People v. Singer

Annotate this Case
[Crim. A. No. 13236. Appellate Department, Superior Court, Los Angeles. July 25, 1975.]

THE PEOPLE, Plaintiff and Respondent, v. STUART PERRY SINGER, Defendant and Appellant

(Opinion by Marshall, J., with Holmes, P.J., concurring. Separate concurring opinion by Alarcon, J.) [50 Cal. App. 3d Supp. 10]


Jill Jakes, Fred Okrand, David A. Binder, Paul Bergman, Paul Boland, Robert Mann and Kenneth L. Karst for Defendant and Appellant.

Burt Pines, City Attorney, and Peter M. Sloan, Deputy City Attorney, for Plaintiff and Respondent. [50 Cal. App. 3d Supp. 11]



Appellant was convicted in Los Angeles Municipal Court for violations of subdivision h of section 2 of Los Angeles City Ordinance No. 95789 (count I) and section 602.4 of the Penal Code (count II).

As to count II, the city attorney notes that section 602.4 of the Penal Code fn. 1 deals with an airport located in a county other than that of its owner-county and that such section is inapplicable to the subject airport. We treat such statement as a concession of reversibility of count II and discuss hereafter count I. The ordinance (count I) declares that, "No person shall engage in any business or commercial activity on the [Los Angeles International] Airport, without first having obtained the proper lease or permit therefor from the Board [of Airport Commissioners]." Appellant was charged under this ordinance, with the sale of a newspaper called "The Militant" on the sidewalk in front of one of the airline terminals, without having obtained a permit. The only "business and commercial activity" proved under count I consisted of the sale of copies of "The Militant," a newspaper. Appellant did not speak to any drivers of automobiles. Appellant did not enter the terminal building, or speak to the skycaps who were handling baggage. There was no evidence of any disruption of any airport activity. Appellant had not disrupted pedestrian or vehicular traffic.

Los Angeles International Airport, including the sidewalk in question, is located on land owned by the City of Los Angeles. The airport is administered by the airport department of the city. The airport is open to the public. Approximately 23 1/2 million passengers per year go through the airport.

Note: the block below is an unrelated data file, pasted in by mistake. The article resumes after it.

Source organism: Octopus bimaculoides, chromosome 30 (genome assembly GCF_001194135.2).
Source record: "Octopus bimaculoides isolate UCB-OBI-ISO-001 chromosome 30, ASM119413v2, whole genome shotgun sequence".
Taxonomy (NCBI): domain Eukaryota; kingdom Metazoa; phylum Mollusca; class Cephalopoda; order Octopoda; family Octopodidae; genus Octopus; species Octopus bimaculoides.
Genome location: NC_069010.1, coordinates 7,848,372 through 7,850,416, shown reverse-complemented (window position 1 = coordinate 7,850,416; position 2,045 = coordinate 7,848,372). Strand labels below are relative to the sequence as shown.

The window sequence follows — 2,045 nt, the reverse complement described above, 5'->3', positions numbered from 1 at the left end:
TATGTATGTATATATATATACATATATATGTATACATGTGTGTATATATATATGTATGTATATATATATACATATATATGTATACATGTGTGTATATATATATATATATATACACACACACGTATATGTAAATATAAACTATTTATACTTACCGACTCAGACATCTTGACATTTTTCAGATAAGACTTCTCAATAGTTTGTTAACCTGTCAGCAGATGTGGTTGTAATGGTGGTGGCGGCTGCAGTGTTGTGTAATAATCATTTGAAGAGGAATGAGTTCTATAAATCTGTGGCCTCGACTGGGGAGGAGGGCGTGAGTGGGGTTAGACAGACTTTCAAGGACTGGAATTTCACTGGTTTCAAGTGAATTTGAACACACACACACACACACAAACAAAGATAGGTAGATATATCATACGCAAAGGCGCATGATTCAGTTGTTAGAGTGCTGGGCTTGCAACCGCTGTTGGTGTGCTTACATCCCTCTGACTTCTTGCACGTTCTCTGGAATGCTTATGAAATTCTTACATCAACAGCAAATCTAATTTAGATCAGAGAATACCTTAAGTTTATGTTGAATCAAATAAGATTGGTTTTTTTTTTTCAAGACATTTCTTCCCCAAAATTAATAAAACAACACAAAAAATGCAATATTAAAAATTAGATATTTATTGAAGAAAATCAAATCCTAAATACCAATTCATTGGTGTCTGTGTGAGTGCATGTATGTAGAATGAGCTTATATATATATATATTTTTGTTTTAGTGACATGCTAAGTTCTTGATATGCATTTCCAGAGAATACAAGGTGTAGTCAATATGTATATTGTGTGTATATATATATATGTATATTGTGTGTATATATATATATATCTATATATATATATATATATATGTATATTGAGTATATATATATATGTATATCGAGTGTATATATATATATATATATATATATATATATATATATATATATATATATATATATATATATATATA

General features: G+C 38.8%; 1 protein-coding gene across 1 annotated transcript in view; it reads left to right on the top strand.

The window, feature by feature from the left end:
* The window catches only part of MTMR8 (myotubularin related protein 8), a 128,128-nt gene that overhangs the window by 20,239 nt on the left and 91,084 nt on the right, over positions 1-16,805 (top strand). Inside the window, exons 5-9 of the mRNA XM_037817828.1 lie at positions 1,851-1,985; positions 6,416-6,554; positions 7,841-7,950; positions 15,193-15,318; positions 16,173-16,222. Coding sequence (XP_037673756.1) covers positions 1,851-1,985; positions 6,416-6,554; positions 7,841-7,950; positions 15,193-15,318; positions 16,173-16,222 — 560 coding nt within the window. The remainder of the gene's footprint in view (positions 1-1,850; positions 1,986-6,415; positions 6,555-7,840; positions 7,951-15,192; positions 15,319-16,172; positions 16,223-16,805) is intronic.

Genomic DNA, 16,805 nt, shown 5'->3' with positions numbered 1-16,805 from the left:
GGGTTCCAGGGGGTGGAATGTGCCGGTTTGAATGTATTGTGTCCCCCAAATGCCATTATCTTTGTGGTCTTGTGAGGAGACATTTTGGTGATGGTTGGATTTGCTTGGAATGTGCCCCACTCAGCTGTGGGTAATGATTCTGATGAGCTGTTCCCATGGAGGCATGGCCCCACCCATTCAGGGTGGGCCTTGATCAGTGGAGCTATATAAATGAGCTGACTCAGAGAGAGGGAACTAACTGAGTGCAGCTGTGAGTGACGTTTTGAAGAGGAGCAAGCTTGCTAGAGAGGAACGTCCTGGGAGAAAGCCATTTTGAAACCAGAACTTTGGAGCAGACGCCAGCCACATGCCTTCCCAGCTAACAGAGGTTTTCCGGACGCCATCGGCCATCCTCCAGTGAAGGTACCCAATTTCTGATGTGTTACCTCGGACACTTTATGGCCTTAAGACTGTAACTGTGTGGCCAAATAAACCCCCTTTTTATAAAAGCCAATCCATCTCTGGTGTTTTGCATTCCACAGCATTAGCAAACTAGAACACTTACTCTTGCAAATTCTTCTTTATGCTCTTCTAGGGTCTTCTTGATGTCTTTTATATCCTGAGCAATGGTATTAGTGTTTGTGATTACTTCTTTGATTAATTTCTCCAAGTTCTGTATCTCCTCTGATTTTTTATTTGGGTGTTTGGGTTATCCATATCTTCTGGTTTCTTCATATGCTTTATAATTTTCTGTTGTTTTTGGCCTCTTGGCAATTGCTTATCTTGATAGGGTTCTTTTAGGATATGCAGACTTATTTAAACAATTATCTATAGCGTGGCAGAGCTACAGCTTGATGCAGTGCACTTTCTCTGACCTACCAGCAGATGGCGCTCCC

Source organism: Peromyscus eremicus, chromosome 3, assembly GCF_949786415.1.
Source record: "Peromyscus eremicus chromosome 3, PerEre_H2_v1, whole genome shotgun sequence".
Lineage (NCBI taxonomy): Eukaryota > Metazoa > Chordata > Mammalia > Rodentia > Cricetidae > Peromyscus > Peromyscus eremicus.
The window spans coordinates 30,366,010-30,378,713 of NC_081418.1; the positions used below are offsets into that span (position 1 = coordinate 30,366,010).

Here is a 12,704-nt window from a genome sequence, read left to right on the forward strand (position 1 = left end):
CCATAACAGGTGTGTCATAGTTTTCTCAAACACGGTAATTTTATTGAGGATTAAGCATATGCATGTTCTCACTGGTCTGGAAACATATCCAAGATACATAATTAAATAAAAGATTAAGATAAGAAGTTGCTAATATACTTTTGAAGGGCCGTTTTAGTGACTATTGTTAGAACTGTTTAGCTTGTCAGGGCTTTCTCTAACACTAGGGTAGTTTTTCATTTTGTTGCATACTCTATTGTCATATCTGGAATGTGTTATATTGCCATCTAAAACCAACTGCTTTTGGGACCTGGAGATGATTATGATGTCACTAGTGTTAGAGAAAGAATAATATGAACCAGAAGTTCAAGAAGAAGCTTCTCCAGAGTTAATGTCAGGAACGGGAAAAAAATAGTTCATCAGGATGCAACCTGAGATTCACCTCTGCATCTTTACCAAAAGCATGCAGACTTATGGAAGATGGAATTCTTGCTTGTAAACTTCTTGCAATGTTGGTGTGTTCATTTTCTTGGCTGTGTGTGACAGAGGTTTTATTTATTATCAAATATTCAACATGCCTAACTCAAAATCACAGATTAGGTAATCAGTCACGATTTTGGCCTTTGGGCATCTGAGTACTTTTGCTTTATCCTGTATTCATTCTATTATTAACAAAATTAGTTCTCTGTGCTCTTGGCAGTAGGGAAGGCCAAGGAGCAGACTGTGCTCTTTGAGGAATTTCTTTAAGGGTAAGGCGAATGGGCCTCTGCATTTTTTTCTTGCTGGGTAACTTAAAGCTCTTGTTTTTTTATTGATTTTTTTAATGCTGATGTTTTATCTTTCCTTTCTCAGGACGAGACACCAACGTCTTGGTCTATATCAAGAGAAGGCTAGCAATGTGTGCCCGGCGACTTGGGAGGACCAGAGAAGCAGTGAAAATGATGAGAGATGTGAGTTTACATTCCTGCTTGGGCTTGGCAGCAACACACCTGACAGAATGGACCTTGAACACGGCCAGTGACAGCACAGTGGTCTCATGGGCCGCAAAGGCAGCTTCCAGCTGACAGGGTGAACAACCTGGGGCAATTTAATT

The board of airport commissioners (hereinafter Board), to whom appellant would have had to apply for a permit, granted Host International [50 Cal. App. 3d Supp. 12] Inc. (hereinafter Host) an exclusive license to sell newspapers at the airport. During the term of such license, no one else can procure such a permit from the Board. Thus, even if appellant had sought a permit from the Board, it would have been denied him. The sole criterion used to determine which newspaper is to be sold by Host is profit to Host.

[1] Appellant contends that the ordinance and statute under which he was convicted should not be deemed to regulate the sale of newspapers at the airport because such activity is protected by the First Amendment of the United States Constitution concerning freedom of speech and the press. He argues that the ordinance is not narrowly drawn to provide for a minimum of regulation of activity by the First Amendment, as is constitutionally required. We agree.

While it is true that a "purely commercial" distribution of literature, such as commercial advertising, may be subject to broad governmental regulation (see Valentine v. Chrestensen (1942) 316 U.S. 52 [86 L. Ed. 1262, 62 S.Ct. 920]), the courts have held that the fact that a paper is sold, and not distributed free of charge does not so imbue it with "commercial" characteristics as to deprive it of the protection of the First Amendment (made applicable to the states through the due process clause of the Fourteenth Amendment). The First Amendment guarantee of freedom of the press includes circulation and distribution (see Lovell v. Griffin (1938) 303 U.S. 444 at p. 452 [82 L. Ed. 949, 58 S.Ct. 666]), and despite the fact that the sale of periodicals does introduce a "commercial feature," the fact that money is made "does not put them [the publications] beyond the protection of the First Amendment." (Breard v. Alexandria (1951) 341 U.S. 622 at p. 642 [95 L. Ed. 1233, 71 S. Ct. 920, 35 A.L.R.2d 335].)

It is true that the Los Angeles City Charter gives the Board broad latitude to enter into leases, and to grant licenses and permits. When, however, as here, a First Amendment dimension is introduced, the precedents clearly indicate that ordinances governing licenses and permits in the First Amendment area will be subject to strict scrutiny as distinguished from the regulation of ordinary commercial enterprise: "A number of decisions illustrate the general thesis that a local ordinance restricting the sale or distribution of printed matter will survive First Amendment challenge only if it serves a legitimate end and is narrowly drawn to achieve that end." (Young v. Municipal Court (1971) 16 Cal. App. 3d 766 at p. 769 [94 Cal. Rptr. 331]. See also Sunset Amusement Co. v. Board of Police Commissioners (1972) 7 Cal. 3d 64 [101 Cal.Rptr. [50 Cal. App. 3d Supp. 13] 768, 496 P.2d 840]; Burton v. Municipal Court (1968) 68 Cal. 2d 684 [68 Cal. Rptr. 721; 441 P.2d 281]; Perrine v. Municipal Court (1971) 5 Cal. 3d 656 [97 Cal. Rptr. 320, 488 P.2d 648]; Dillon v. Municipal Court (1971) 4 Cal. 3d 860 [94 Cal. Rptr. 777, 484 P.2d 945].)